Seattle's trolleybus fleet is operated out of Atlantic Base in SoDo, one of seven bus garages (known locally as bases) owned by the agency.[7]:4–6[33] Atlantic Base was completed in early 1941 and was built specifically to house and maintain trolleybuses.[6]

Trolleybuses were also formerly operated out of Jefferson Base in Seattle's Central District, a former streetcar barn, built in 1910. The last trolleybus departed Jefferson in 1982, and the base was razed to make way for athletic fields for nearby Seattle University.[9]

See also[edit]

References[edit]

  1. ^ "Construction & Contractors: Trolley buses". King County Metro. January 6, 2015. Retrieved June 12, 2015. 
  2. ^ a b "Electric Trolley Bus Fact Sheet" (PDF). Seattle Department of Transportation. January 2010. Retrieved June 13, 2015. 
  3. ^ "Public Transportation Ridership Report" (PDF). American Public Transportation Association. March 2, 2016. Retrieved November 20, 2016. 
  4. ^ "Trolleybus city: Seattle USA". TrolleyMotion. Retrieved August 25, 2011. 
  5. ^ a b "Public Transportation Ridership Report" (PDF). American Public Transportation Association. August 22, 2016. Retrieved November 20, 2016. 
  6. ^ a b c d "From Rails to Rubber (Part 1)". Metro Employees Historic Vehicle Association. Retrieved September 13, 2015. 
  7. ^ a b c d Parametrix, LTK Engineering Services (May 27, 2011). King County Trolleybus Evaluation (PDF) (Report). King County Metro. Retrieved September 13, 2015. 
  8. ^ DeArmond, Richard (May 2, 2000). "The Sixtieth Year of Trolleybus Service in Seattle". Simon Fraser University. Retrieved May 4, 2016. 
  9. ^ a b c d e f g h "From Rails to Rubber (Part 2)". Metro Employees Historic Vehicle Association. Retrieved September 13, 2015. 
  10. ^ Lane, Bob (March 16, 1987). "Bending trolleys are running late". The Seattle Times. p. D1. 
  11. ^ Trolleybus Magazine No. 276 (November–December 2007), p. 143. National Trolleybus Association (UK). ISSN 0266-7452
  12. ^ Trolleybus Magazine No. 154 (July–August 1987), p. 97. National Trolleybus Association (UK).
  13. ^ Updike, Robin (January 27, 1987). "Downtown Merchants Move, Add Promotion Tax In Their Efforts To Survive City's New Construction". The Seattle Times. p. C1. Retrieved September 13, 2015 – via NewsBank. (subscription required (help)).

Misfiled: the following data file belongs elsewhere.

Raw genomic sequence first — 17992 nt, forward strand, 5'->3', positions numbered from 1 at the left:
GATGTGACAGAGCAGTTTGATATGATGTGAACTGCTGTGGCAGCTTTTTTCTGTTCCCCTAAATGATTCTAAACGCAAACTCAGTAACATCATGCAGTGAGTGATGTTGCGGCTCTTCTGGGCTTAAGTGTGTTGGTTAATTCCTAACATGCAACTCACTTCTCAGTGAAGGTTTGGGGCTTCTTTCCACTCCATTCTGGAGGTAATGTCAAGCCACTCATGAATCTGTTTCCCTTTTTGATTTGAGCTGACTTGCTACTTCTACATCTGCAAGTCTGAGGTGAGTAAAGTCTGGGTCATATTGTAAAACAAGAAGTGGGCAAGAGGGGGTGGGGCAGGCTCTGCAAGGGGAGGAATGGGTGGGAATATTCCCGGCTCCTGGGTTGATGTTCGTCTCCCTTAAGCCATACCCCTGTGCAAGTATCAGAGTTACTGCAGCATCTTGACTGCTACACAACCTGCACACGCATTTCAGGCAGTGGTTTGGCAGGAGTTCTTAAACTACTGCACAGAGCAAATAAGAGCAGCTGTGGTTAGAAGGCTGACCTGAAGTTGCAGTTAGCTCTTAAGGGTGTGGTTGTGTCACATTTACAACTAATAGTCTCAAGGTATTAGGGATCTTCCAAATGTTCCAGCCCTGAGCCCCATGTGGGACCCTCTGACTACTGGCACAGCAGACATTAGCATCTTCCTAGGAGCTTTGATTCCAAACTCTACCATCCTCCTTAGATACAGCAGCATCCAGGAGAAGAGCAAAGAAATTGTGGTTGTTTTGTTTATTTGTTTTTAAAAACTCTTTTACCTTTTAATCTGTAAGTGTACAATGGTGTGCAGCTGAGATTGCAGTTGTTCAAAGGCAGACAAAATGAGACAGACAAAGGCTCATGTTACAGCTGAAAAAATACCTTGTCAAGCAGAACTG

14. ^ Pemberton-Butler, Lisa (August 12, 1996). "Nautical Splash For Trolley Bus -- Metro Expansion Project Adds Artistic Touch". The Seattle Times. Retrieved April 3, 2016. 
  15. ^ King County Metro. "About Metro > Metro Vehicles > Gillig Trolley Bus". Retrieved January 2, 2016. 
  16. ^ a b c d "Metro to partner with New Flyer on next generation of electric trolley buses". King County Metro. Retrieved February 24, 2014. 
  17. ^ Waltmunson, Kymber (September 1, 2009). "Transit Performance Audit Report Briefing, Part 1". King County Auditor’s Office. p. 11. Retrieved December 27, 2015. 
  18. ^ "Up to $31 million in savings and efficiencies identified in performance audit of Metro Transit". September 1, 2009. Retrieved December 27, 2015. 
  19. ^ a b c New Flyer. "King County Metro XT40 Xcelsior Spec Sheet". Retrieved November 8, 2014. 
  20. ^ "Metro Chooses New Flyer for New Trolleybuses". Seattle Transit Blog. Retrieved March 10, 2014. 
  21. ^ a b Trolleybus Magazine No. 311 (September–October 2013), pp. 136–138. National Trolleybus Association (UK). ISSN 0266-7452
  22. ^ King County Metro. "Facebook - King County Metro Transit". Retrieved November 8, 2014. 
  23. ^ Lindblom, Mike (August 18, 2015). "5 new trolleys arrive as part of Metro's replacement plan". The Seattle Times. Retrieved August 20, 2015. 
  24. ^ "23rd Avenue Corridor Improvements Project". Seattle Department of Transportation. Retrieved April 3, 2016. 
  25. ^ Nelson\Nygaard (August 28, 2014). Seattle Route 48 Electrification Study: Business Case – Executive Summary (PDF) (Report). Seattle Department of Transportation. Retrieved April 3, 2016. 
  26. ^ Green, Josh (April 5, 2016). "SDOT plans to 'electrify' 23rd Ave". KING 5 News. Retrieved April 13, 2016. 
  27. ^ Shaner, Zach (March 23, 2016). "Seattle Pacific Trolley Extension Coming in March 2017". Seattle Transit Blog. Retrieved April 13, 2016. 
  28. ^ "Chapter 3: Corridors". Transit Master Plan: Final Summary Report (PDF) (Report). Seattle Department of Transportation. February 1, 2016. pp. 3–25. Retrieved April 13, 2016. 
  29. ^ "Chapter 4: Service". Transit Master Plan: Final Summary Report (PDF) (Report). Seattle Department of Transportation. February 1, 2016. pp. 4–19. Retrieved April 3, 2016. 
  30. ^ "2016 System Evaluation Annual Service Guidelines Report" (PDF). King County Metro. September 2016. pp. A–59 & A–60. Retrieved December 24, 2016. 
  31. ^ "Trolley Motorization". King County Metro. Retrieved December 7, 2015. 
  32. ^ Brown, Charles E. (December 14, 2009). "Why diesel buses sub for Metro's electric trolleys". The Seattle Times. Retrieved December 7, 2015. 
  33. ^ Lindblom, Mike (May 8, 2010). "Fate of trolleybuses hangs in balance". The Seattle Times. Retrieved December 14, 2015. 

External links[edit]

Media related to Trolleybuses in Seattle at Wikimedia Commons